My son loves Minecraft and saved his money to buy a server and has a subscription that allows him to have a certain number (I think it’s 12) players. He puts their email address on his “white list” and they can log on and play on his server, so they are playing online together but it’s not accessible to people he doesn’t know. That has worked really well, and we feel great about his safety. If you don’t want to go the route of having your own server, maybe you can find someone local who has one and get your son on their white list.
Thanks for sharing your experience. It is good to know what is available.
I am excited to try this game with my daughter. I love the lessons you posted and really appreciate you sharing them explicitly with us (so many teachable moments seem to go right over my head!). Thanks!
Thank you! Nowadays we are all so busy, we have to remind ourselves to spend “quality” time with our kids. The benefit of the quality time is the “teaching moment”. I believe all kids are smart, as long as we teach them the “right stuff” at the “right moment”.
Very cool…what ages is this app for?
A toddler to adults.
I think it’s great to teach your kids about business at an early age. This seems like a nice way to start. Right now my son is too young, he can’t even walk by himself yet. I have started teaching him colors and numbers. But as soon as he can understand a little bit more, I’ll be sure to try this one. Thanks for the tip.
Thanks for stopping by. Pretty soon, he will be able to play some games. Will post some for little ones pretty soon.
I have been working with my seven year old son a bit with this game but couldn’t figure out some of the things you cover in your articles – thanks so much for doing the work that have saved me some time!
Glad to know it helps. 🙂
I really like number 2. Happy employees make a good business. Great post.
Thank you. Hope all the adults who are playing the game also learned something … 🙂
I love it! My son the next real estate tycoon.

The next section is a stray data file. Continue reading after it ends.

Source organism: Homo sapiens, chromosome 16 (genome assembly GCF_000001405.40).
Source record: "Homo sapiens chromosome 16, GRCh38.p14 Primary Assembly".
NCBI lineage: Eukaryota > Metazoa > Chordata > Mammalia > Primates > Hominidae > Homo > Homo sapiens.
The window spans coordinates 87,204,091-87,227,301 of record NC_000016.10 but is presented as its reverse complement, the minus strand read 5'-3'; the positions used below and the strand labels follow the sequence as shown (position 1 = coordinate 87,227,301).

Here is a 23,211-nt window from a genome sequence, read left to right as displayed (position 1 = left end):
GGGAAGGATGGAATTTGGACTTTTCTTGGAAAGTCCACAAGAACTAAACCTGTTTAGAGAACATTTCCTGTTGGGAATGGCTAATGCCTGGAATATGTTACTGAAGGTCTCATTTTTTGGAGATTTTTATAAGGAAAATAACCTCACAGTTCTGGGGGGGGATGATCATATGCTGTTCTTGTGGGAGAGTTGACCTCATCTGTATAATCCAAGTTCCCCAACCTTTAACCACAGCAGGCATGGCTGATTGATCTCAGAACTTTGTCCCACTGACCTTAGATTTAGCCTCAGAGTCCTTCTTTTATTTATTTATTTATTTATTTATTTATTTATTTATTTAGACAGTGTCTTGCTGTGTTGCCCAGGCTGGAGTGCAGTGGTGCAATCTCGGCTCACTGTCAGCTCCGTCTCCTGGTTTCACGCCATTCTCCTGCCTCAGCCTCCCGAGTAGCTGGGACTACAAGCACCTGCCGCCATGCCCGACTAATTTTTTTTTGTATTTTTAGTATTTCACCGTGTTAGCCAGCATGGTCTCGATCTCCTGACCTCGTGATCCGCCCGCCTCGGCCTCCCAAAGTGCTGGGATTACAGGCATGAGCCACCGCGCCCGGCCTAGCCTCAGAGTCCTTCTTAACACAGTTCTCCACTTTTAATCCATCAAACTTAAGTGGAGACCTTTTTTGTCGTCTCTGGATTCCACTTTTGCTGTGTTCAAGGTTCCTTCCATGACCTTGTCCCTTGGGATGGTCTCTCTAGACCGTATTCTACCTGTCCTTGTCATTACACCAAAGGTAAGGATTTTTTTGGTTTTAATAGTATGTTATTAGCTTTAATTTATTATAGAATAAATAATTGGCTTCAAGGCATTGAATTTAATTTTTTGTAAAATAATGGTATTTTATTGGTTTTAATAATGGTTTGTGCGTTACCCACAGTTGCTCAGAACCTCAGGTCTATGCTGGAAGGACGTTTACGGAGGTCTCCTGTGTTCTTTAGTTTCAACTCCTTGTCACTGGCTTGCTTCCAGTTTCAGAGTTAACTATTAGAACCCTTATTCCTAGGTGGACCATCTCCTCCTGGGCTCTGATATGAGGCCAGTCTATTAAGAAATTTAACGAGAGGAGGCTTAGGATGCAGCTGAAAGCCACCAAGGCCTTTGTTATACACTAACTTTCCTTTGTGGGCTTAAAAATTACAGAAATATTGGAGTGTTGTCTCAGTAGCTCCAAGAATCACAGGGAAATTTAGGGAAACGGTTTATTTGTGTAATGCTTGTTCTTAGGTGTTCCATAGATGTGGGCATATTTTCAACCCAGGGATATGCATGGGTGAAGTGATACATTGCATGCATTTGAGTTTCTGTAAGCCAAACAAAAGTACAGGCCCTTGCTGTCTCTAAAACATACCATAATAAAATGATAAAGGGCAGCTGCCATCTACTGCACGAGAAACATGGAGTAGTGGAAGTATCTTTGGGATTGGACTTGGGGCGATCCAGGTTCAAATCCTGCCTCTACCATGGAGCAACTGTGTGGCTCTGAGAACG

A good game can teach the kids a lot.
I want this game for myself!
It is voted the top “hard to put down” game at the App store. It is addictive to all ages.
this sounds like such a fun game. Makes me want to go through some of my old computer games and see which ones I can play with, with my little girl of course ! great blog, i plan on grabbing a coffee and snooping around a bit. 🙂
There are a couple apps for little ones on this site. You can go to the search on the right panel, search by your child age.
This is a really good blog, particularly for someone with young kids at home always looking for new video games. Thanks for the review. My wife’s a big Sim City fan and would probably love something like Tiny Tower for the kids – I’ll give it a try.
I like simulation games. It make it so easy to relate the game to real life scenarios. Hope your kids will like the game.
My daughter is obsessed with her Tiny Tower game and I didn’t really know what it was all about; I love your perspective on the things that you can focus on when talking about gaming so that some real-life lesson is learned.
I found when I started showing interest in my son’s games, he talks to me more – start with games, then branch off to other stuff. It is a good way to stay connected with kids.
This looks like heaps of fun for me!!!
It is. It is voted by App users as the top “hard to put down” game. It is fun for kids and adults.
that is greatness! I have a little boss in the making, this sounds like the ticket for him!
Then try it out. Keep me posted on how it goes please.
It sounds like an interesting game.
Yes, try it out.
Thanks! Sounds like a fabulous game with lots of ‘lessons’ to be learnt! Can’t wait to download it for my kids!
My son is till playing it and reporting to me how the “business” is doing. 🙂 Let me know how you like it.
My little guy will LOVE this game. And, I can get him away from the blood and gore games his friends are playing! Maybe he start a trend? 🙂 Thanks! L.
Now couple of my son’s friends are playing this game, and they talk about the business they own, … Very interesting to listen to …
This is a really fun blog! What a cool idea!
Thank you. Yours is fun also!